As we have pointed out, the connections in the network about which we are most uncertain tend to be ones that are undersampled, i.e., those for which we have only a small amount of data. In an ideal world we could address this problem by taking more data, but it is rare that we have the opportunity to do this. More commonly the data have already been gathered and our task is to produce the best results we can with those data. There are nonetheless some remedies open to us, such as aggregating data over different geographical areas or time windows. In Fig. 4 we compare the edge probabilities estimated from data recorded individually at the four “restored” sites in the Mahé study during October 2012 to the edge probabilities we obtain when we aggregate these observations into a single data matrix and only then estimate the network. (We use restored sites observed during the same month because they are likely to be ecologically similar, meaning the data are measuring approximately the same system.) Comparison of the two distributions shows—as we would hope—that there are fewer uncertain edges in the aggregated network than in its disaggregated parts, i.e., there are fewer edges with probabilities in the middle of the distribution and more with probabilities close to zero or one.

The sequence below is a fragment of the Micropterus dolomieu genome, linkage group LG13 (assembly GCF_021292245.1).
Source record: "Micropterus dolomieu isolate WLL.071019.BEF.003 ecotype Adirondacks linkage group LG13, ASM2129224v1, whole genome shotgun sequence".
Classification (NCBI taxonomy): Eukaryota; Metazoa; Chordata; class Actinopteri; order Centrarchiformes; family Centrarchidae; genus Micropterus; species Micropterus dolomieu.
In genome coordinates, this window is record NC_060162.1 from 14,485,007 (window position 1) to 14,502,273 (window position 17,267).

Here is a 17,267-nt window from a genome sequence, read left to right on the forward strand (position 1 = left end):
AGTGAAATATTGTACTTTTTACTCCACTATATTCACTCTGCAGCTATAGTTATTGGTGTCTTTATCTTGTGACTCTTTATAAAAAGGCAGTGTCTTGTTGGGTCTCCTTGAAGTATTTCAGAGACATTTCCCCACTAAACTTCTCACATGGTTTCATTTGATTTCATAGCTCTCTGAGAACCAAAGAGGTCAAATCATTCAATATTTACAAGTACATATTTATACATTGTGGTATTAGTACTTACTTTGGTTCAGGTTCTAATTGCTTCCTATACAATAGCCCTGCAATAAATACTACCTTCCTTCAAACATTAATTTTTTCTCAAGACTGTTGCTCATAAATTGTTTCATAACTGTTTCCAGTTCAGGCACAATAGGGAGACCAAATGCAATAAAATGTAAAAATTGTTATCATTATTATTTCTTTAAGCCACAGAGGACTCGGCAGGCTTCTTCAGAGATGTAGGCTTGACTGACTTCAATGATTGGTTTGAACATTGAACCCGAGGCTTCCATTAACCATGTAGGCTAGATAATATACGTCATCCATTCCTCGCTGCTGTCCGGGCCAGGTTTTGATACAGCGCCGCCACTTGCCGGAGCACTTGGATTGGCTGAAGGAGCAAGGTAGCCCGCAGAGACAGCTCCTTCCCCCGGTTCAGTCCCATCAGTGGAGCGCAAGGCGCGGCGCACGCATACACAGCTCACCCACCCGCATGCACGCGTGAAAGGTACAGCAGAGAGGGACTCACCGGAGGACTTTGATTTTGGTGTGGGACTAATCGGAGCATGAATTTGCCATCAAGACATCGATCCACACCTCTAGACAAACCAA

In other cases neither aggregation nor gathering more data is possible, for instance when reanalyzing a data set already collected by others or already maximally aggregated. Such data sets record the results of observational studies that are already over, and may contain too few observations, but our approach still allows us to perform rigorous inference in these circumstances.